I know I'm repeating myself but I will say once more: India was and is capable of putting up a fighter capable of replacing the existing MiG-21s, MiG-27s & Jaguars using more traditional (less advanced, however you want to term it) components and systems. Engines are difficult due to particular material science and manufacturing technique, true, so import those while you run a tandem research program. But BEL (Indian Electronics Company) has had Pulse Doppler Radar and other mission systems they could have started with (and again to be fair some they have used like the FCS). On top of the boom in dual-use consumer electronics technologies. But for the demand for cutting edge systems from the start, my bet is they would have been further ahead with Tejas today and in good numbers.

So I would say there was/is enough capability to replace the hundreds of aforementioned legacy aircraft to arrest the decline in fighter numbers and build a MIC that can iterate in technology from block to block and design to design. Plenty of successful industries and designs start out in a world where they are not immediately cutting edge but evolve to that level, see Samsung for a commercial entity or J-20/Type 055 for military projects. India has its issues but they were not incapable of this.
upload_2019-8-14_17-24-44.png
The existing IAF force composition in terms of mix and capacity probably both by default and design is dependent on foreign supply for some time. While India has the ambition to move its aerospace industry to self-sufficiency longer term this unfortunately has not progressed as quickly or substantively as envisaged. Is it due to a lack of a national plan, poor leadership, simply bad execution or all of the above? I leave you and others to make the judgement as I don’t have an answer. What we do know is that if the IAF intends to meet its capacity objective it has to take significant decisions quickly as the timeline is already in deficit primarily due to aging airframes.

The pressing issue is whether the Tejas can be produced in sufficient numbers to meet the sunset plans of the Mig-21/23/27 and secondly a decision on sourcing the additional 6 squadrons.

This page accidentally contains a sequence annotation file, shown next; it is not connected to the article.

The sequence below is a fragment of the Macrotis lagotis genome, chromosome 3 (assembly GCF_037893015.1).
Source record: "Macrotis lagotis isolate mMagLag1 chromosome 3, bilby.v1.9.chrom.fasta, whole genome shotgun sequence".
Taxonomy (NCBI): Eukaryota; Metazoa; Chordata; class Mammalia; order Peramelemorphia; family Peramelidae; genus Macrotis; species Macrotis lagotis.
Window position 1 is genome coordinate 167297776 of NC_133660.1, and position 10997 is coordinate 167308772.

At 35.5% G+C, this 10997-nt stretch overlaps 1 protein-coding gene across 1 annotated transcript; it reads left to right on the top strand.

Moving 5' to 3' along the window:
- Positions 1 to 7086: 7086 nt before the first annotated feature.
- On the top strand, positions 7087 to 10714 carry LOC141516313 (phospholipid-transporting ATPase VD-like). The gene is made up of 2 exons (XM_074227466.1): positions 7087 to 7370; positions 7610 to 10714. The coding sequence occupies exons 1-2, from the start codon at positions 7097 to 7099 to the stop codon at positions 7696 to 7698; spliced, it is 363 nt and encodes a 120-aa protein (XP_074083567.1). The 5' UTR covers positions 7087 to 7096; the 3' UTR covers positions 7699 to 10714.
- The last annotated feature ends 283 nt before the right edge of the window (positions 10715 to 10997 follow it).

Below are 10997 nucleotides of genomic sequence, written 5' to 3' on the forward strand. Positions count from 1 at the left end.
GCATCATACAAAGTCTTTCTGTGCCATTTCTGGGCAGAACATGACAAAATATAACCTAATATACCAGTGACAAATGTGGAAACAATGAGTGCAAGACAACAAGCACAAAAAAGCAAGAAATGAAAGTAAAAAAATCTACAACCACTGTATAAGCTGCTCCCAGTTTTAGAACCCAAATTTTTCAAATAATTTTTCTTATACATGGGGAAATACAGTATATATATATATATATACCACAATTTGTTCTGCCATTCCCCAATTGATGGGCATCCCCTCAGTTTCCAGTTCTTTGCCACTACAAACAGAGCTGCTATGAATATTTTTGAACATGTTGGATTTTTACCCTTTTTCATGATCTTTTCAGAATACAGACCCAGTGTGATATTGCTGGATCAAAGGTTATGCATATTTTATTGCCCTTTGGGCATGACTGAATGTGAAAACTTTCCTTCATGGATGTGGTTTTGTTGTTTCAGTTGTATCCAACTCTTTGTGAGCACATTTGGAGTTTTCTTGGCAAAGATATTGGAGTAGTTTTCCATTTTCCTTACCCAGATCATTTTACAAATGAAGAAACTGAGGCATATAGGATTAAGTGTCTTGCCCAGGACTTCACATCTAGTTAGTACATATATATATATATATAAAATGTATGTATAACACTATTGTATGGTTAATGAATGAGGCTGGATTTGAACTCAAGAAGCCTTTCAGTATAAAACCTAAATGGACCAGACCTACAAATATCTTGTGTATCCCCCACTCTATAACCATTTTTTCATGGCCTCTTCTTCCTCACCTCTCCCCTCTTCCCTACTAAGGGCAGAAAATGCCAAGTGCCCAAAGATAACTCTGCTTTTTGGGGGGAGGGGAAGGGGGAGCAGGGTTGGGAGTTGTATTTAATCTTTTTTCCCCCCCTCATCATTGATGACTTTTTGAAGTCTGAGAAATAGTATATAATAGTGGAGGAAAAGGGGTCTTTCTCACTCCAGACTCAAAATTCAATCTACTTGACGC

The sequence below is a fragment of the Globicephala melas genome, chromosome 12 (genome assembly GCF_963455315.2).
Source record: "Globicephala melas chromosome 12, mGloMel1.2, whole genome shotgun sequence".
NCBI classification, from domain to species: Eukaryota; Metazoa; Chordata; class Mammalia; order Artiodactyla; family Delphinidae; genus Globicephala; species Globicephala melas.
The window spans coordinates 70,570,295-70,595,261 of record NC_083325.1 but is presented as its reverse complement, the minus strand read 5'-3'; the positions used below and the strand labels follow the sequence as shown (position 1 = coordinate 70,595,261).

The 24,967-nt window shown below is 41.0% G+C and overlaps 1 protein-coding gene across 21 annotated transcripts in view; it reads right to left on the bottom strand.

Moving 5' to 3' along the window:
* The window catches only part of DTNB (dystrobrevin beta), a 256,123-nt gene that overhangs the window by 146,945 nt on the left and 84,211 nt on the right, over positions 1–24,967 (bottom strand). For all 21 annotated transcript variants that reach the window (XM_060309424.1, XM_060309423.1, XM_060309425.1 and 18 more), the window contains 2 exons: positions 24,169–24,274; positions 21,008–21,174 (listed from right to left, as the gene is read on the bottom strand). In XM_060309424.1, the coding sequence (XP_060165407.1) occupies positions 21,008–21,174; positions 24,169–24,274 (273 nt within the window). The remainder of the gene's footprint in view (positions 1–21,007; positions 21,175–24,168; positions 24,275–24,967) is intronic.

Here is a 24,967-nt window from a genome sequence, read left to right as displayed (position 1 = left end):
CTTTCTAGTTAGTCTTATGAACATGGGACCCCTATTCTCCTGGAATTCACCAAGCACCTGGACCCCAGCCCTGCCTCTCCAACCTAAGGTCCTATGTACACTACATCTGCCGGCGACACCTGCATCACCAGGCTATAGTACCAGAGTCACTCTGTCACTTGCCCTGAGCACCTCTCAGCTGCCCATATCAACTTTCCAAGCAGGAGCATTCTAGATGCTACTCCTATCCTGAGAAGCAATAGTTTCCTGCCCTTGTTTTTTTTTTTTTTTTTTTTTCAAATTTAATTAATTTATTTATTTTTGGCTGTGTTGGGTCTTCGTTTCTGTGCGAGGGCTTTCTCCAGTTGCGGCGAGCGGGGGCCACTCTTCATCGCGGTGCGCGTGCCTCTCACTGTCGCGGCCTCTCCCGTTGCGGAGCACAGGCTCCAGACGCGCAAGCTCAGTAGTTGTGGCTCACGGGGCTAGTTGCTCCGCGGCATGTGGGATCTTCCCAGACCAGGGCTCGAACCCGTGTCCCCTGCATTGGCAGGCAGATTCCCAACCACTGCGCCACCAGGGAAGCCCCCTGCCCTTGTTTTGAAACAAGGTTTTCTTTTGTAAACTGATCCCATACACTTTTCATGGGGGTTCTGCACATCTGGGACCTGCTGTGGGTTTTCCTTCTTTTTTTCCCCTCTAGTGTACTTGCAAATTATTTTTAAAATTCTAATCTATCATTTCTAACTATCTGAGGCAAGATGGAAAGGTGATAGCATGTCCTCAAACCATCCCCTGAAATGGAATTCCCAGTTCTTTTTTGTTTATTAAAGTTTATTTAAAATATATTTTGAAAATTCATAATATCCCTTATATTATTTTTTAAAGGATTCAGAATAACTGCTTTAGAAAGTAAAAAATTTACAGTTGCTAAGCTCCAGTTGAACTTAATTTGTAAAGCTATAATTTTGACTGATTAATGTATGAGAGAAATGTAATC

IMO, the IAF had been pursuing a dual track approach and that is primarily to source the front-line heavy fighters externally and then progressively to acquire the technology from TOT arrangements. The second track is to build up the indigenous supply chain base through the TEJA program. Both of these tracks as we know are facing different issues. The Indians unlike the Chinese do have more options and technological support but may well be detrimental because the programs are more ambitious rather than taking an incremental approach. The Indians clearly have made a number of missteps in the process and whether the Indian bureaucracy is a major contributor I have my suspicion but no facts.
 

Xsizor

Junior Member
Registered Member
@Zool
The HF-24 met its untimely death due to India's lack of an aerospace industry or culture ( absolutely zilch). They made the aircraft ... sure, But it was dependent on foreign Engines (British?). Sounds like Tejas, ain't it ? India is what China was 40 years ago. (YES. FORTY). It lacks the political will, financial wherewithal, technological base and most importantly clear roadmap or long term plans. Sounds like India is truly the lab rat for "aspiringsuperpower-lowermiddleincome-democracy" test which also gives a huge dose of reality check for a China and chinese who might have the occasional second thoughts about their political system.
India's problems are simple to explain and structural. There isn't a lack of talent or skill in India and Indians deliver a lot more that what is expected of them. But alas, they are entrapped by a dysfunctional political system and institutions that would not be out of place if teleported to somewhere in the Soviet block during the 70s.